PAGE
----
| 5.9°C Dublin

10 movies to watch for International Women's Day

Close

Saoirse Ronan earned an Oscar nomination for Greta Gerwig’s Lady Bird

Saoirse Ronan earned an Oscar nomination for Greta Gerwig’s Lady Bird

Saoirse Ronan earned an Oscar nomination for Greta Gerwig’s Lady Bird

If you're a woman in Hollywood, things are looking up for all kinds of reasons. In 2018, research conducted via the USC Annenberg Inclusion Initiative revealed that only 4.5pc of the top 100 movies of 2018 boasted a female director. A year later, things had changed significantly, 10.6pc of directors working on the Top 100 movies of the year were women.

In honour of International Women's Day this weekend, we took a trawl through the celluloid canon to make a definitive list of must-see movies by women directors.

1. Lady Bird (Greta Gerwig, 2017)

When Greta Gerwig was missing from this year's Best Director's list for her sophomore effort Little Women, there was outcry. The former actress and writer burst out of the traps in 2017 with this astonishingly assured coming-of-age film. Slick, authentic and charming, Lady Bird also saw our own Saoirse Ronan shine as a frustrated high-school student trying to find her place in the world.

2. The Hurt Locker (Kathryn Bigelow, 2008)

This tense wartime thriller became the first film with a female director at the helm that won a Best Picture Oscar. The film, staring Ralph Fiennes and Jeremy Renner, scored five other Oscars that year, including for Best Director and Best Original Screenplay. The famously exacting critic Roger Ebert called it the second best film of the Noughties.

3. Sleepless in Seattle (Nora Ephron, 1993)

Swearing by the mantra 'Everything Is Copy', journalist-turned-filmmaker Nora Ephron mined her own experiences - divorce, infidelity, ageing, parenthood - and spun them into cinematic gold. Audiences loved Ephron's whimsical and humorous script anyway.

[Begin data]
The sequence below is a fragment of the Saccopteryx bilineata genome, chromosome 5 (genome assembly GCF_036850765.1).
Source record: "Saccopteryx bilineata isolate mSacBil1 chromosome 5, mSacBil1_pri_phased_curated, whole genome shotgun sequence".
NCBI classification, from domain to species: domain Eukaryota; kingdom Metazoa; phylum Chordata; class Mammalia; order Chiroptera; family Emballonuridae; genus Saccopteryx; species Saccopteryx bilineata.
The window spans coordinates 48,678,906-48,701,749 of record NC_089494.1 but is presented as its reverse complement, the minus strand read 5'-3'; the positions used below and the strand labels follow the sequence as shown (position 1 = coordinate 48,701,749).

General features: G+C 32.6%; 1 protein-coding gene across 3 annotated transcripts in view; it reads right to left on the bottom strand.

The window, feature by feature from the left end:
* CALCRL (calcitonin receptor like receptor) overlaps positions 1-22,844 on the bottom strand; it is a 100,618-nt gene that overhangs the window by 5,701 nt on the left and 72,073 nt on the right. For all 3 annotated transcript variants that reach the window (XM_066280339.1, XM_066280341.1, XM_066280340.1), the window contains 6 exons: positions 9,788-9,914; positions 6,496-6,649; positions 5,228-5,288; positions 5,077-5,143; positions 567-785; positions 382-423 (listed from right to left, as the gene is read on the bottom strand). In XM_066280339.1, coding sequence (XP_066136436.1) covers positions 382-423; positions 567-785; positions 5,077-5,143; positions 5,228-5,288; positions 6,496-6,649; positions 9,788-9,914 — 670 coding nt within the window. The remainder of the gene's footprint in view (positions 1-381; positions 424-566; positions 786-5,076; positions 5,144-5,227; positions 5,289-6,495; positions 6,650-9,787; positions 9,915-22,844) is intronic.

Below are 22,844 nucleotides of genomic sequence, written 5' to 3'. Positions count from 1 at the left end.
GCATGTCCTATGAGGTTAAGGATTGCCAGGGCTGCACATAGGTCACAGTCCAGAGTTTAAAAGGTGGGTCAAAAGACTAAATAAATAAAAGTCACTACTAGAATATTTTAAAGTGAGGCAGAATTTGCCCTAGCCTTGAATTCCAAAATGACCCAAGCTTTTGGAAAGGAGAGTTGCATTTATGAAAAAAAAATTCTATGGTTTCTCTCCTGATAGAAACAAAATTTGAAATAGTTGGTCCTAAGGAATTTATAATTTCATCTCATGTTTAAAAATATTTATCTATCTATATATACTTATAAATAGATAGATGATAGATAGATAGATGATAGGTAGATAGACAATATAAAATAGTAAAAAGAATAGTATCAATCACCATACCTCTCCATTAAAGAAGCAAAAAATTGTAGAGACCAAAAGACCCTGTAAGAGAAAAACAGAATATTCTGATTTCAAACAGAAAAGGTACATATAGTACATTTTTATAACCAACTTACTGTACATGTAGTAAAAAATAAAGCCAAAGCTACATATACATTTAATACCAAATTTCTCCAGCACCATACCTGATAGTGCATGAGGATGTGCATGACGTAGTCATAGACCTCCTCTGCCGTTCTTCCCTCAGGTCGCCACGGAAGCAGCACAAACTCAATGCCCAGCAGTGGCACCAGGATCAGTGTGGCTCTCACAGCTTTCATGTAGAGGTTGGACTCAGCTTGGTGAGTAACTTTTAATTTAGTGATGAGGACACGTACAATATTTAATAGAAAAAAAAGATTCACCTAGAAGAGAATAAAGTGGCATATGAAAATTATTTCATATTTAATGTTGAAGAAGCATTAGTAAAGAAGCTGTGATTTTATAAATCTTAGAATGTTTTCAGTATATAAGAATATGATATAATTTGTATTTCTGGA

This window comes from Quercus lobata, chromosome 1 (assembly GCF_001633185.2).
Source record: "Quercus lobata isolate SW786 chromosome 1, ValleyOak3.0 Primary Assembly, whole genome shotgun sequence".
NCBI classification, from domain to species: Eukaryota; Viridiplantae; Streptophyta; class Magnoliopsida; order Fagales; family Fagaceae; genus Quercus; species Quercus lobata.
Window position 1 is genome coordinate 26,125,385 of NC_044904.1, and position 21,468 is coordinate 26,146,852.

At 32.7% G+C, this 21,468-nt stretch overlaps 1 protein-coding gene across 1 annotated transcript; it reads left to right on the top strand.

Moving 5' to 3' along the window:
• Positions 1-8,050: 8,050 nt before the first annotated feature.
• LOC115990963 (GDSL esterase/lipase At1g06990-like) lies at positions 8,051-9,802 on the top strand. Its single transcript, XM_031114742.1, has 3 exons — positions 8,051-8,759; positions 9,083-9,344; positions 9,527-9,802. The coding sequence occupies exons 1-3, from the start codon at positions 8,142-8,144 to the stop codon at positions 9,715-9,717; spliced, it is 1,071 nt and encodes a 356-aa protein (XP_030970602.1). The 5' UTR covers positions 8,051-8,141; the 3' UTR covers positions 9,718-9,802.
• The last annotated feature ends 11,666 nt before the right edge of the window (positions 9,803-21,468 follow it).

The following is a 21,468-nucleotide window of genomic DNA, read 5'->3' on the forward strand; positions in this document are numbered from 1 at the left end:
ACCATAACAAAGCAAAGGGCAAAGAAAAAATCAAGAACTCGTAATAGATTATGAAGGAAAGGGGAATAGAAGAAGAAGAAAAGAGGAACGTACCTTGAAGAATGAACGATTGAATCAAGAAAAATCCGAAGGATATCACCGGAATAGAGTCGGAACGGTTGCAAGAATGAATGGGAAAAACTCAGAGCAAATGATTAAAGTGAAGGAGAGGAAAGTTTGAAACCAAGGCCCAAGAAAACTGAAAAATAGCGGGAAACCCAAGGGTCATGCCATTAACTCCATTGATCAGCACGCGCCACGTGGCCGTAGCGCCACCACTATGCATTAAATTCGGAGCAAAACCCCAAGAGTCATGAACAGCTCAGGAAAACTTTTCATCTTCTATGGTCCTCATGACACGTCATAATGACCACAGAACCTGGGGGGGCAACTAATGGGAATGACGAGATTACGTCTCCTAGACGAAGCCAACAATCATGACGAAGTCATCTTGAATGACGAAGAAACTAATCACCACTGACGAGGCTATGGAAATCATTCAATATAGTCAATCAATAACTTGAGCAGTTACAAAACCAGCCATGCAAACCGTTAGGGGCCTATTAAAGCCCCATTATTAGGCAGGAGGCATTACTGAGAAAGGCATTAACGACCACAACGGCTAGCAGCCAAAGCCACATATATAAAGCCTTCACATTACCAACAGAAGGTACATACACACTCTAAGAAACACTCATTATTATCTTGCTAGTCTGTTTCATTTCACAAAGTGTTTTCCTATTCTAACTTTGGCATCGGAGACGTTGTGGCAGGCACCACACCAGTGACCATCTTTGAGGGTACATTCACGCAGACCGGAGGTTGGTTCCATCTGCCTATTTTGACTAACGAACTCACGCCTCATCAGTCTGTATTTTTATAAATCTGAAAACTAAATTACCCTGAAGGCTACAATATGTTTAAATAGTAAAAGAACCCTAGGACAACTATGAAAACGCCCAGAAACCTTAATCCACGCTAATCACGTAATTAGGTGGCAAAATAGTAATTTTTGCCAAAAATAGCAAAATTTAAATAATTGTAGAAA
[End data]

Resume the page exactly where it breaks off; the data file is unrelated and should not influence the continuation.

4. Clueless (Amy Heckerling, 1995)

Amy Heckerling had scored a few minor hits in Hollywood before 1995 (including the Look Who's Talking trilogy), but Clueless set her apart as an industry heavyweight. Her script, featuring a cluster of privileged young Los Angelenos, was based lightly on the Jane Austen novel Emma. Paramount recently announced a remake is in the works.

5. Winter's Bone (Debra Granik, 2010)

Long before she became Katniss Everdeen, Jennifer Lawrence beguiled cinephiles in this atmospheric mystery drama. Lawrence played a teenager who sets out to locate her missing father after being threatened with eviction. Four Oscar nominations and the Sundance Grand Jury Prize later, The New Yorker's David Denby called it "one of the great feminist works in film".

6. Fish Tank (Andrea Arnold, 2009)

Kerry native Michael Fassbender was outstanding in this indie Brit flick, starring as a man who has an affair with his girlfriend's teenage daughter. Arnold had already caught attention with her 2006 film Red Road, but Fish Tank won the British director the Jury Prize at the 2009 Cannes Film Festival.

7. Lost In Translation (Sofia Coppola, 2003)

By turns stylish, sexy and exotic, this classic helmed by Francis Ford Coppola's daughter put paid to any accusations of Hollywood nepotism. Sofia's script about a faded Hollywood star having an existential crisis in a Tokyo Hotel was assured, resulting in an instant classic.

8. The Piano (Jane Campion, 1993)

Another big winner at that year's Oscars, Holly Hunter starred as a psychologically mute woman sent to New Zealand for an arranged marriage during the mid-19th century. In 1993, the film bagged the Palme D'Or at Cannes, making Campion the only female director to ever receive the award.

9. Big (Penny Marshall, 1988)

Amid the glut of high-concept Hollywood blockbusters of the 80s, Big deserves special recognition. Tom Hanks was adorable as the 12-year-old Josh Baskin trapped inside the body of a grown man. Big became the first film directed by a woman to gross over $100m at the US Box Office.

10. The Breadwinner (Nora Twomey, 2017)

Nora Twomey's affecting feature-length movie is a genuine triumph. Angelina Jolie stepped on board to executive produce the film about an 11-year-old girl living in Kabul under Taliban rule. Twomey managed to make a difficult subject matter into a beautiful and unforgettable film.

Irish Independent